If you are on the lookout for a $25 Multimeter (or $15 on eBay) for working with low voltages, the best one right now in my opinion is the cute and tiny Aneng AN8008 TrueRMS Multimeter. It has a lot of functions and can measure µA current, and It’s a 9999-count meter. The continuity tester is reasonably fast, but there is one little problem that bothered me. It takes 5 to 10 seconds for it to settle on a correct voltage reading. When it finally ends, it’s spot on, but the waiting is annoying. But fortunately, there is a simple fix for this problem.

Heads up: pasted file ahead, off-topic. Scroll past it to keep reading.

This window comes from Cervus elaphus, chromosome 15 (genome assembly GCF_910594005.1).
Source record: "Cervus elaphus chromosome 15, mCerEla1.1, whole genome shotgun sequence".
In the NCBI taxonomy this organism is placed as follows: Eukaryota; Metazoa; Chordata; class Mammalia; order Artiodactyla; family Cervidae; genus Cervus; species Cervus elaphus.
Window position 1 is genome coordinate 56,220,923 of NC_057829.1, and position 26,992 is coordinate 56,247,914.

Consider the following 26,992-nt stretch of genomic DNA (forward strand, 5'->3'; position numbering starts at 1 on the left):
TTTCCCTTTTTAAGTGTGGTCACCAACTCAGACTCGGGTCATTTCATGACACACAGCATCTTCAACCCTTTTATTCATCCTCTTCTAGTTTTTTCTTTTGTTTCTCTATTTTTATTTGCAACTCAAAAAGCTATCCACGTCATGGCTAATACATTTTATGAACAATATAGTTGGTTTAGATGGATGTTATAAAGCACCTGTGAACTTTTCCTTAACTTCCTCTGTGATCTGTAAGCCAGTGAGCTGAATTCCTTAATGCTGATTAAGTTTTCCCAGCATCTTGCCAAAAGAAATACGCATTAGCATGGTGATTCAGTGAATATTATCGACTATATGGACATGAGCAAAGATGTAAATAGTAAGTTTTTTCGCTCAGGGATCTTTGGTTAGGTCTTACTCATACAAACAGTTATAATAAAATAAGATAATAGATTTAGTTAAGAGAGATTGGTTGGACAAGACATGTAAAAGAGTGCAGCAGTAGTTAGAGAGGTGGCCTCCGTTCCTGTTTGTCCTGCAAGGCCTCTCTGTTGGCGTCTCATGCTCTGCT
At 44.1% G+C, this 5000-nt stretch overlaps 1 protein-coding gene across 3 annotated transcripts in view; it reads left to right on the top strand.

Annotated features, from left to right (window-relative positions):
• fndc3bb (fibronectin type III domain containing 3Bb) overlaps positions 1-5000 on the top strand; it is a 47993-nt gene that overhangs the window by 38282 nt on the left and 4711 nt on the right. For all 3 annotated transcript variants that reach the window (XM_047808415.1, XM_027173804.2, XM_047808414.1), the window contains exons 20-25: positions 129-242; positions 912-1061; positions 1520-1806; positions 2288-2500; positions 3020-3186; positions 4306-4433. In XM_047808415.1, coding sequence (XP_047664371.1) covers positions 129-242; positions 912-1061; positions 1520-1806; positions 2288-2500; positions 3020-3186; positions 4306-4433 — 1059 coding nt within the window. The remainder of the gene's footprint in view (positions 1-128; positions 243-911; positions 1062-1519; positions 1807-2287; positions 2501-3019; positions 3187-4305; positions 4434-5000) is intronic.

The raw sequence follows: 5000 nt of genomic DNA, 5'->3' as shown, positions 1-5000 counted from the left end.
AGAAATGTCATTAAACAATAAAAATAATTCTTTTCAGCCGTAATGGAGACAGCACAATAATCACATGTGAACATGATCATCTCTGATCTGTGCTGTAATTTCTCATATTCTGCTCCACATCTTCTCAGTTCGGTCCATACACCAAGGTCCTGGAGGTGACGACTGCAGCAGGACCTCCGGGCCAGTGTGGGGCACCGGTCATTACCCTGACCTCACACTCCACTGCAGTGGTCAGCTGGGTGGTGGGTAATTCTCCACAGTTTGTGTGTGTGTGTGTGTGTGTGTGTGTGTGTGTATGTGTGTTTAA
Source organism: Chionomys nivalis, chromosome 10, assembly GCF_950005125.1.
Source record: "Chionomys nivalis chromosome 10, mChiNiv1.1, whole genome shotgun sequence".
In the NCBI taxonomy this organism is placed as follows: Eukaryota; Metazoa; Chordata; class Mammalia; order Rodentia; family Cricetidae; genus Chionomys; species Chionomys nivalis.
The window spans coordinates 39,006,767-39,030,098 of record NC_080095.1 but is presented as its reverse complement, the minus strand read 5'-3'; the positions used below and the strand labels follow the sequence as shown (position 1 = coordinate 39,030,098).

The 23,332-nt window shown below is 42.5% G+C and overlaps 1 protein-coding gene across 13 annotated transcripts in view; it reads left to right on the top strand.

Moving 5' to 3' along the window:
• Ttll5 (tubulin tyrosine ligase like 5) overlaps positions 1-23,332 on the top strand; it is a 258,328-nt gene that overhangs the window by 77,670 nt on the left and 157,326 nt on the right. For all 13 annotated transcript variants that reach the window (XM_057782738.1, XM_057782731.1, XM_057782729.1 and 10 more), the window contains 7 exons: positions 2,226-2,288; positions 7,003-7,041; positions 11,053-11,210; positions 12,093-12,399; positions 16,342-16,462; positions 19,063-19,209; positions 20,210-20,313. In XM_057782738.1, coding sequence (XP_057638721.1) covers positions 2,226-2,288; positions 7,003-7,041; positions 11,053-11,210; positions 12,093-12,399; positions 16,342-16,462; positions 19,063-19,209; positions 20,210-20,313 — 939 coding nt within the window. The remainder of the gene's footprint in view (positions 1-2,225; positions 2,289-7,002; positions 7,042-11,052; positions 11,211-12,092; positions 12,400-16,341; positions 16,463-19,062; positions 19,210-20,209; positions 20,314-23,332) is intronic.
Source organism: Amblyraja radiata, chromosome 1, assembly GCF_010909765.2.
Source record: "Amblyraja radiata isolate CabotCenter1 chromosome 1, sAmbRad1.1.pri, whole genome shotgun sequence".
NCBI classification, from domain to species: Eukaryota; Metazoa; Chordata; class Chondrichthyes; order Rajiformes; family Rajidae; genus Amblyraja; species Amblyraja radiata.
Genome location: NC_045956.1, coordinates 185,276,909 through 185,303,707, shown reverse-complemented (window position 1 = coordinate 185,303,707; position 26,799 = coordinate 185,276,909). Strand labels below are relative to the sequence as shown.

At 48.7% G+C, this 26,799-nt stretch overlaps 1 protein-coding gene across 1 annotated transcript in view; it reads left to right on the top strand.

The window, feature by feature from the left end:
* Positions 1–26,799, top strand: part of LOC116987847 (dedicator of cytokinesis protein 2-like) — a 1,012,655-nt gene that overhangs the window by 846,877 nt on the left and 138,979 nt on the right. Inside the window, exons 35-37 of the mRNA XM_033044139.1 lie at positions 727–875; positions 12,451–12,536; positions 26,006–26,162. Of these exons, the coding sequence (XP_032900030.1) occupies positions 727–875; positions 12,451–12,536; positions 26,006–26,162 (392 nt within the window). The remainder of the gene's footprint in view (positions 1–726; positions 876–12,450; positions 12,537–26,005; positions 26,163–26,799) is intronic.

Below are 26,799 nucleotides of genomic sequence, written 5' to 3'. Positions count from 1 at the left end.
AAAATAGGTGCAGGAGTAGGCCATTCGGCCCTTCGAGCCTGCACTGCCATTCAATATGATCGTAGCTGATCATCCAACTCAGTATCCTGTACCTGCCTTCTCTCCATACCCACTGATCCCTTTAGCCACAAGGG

Easy Way To Calibrate a Bryman BM869s Multimeter
After replacing my lost Fluke 87V multimeter with a new Brymen BM869s (rebranded Greenlee in the US) about a year ago, I’ve been delighted with the multimeter. It has every possible function I could ask for and then some. It’s been my go-to meter when working on electronics projects. I do have a Siglent SDM3055 DMM that is very good, but due to its startup time, I usually reach for my Brymen BM869s when I need to measure something, and it has higher resolution. But after getting a broken HP/Agilent 34401A DMM from eBay, fixing it up and replacing all the capacitors, I now have a better reference. I’ve compared it to a friends calibrated 6 ½-digit multimeter, and it’s still within spec, so naturally, I want my Brymen to be as close to my HP 34401A as possible. Turns out that calibrating and adjusting the Brymen is quite easy. Here’s how to do it.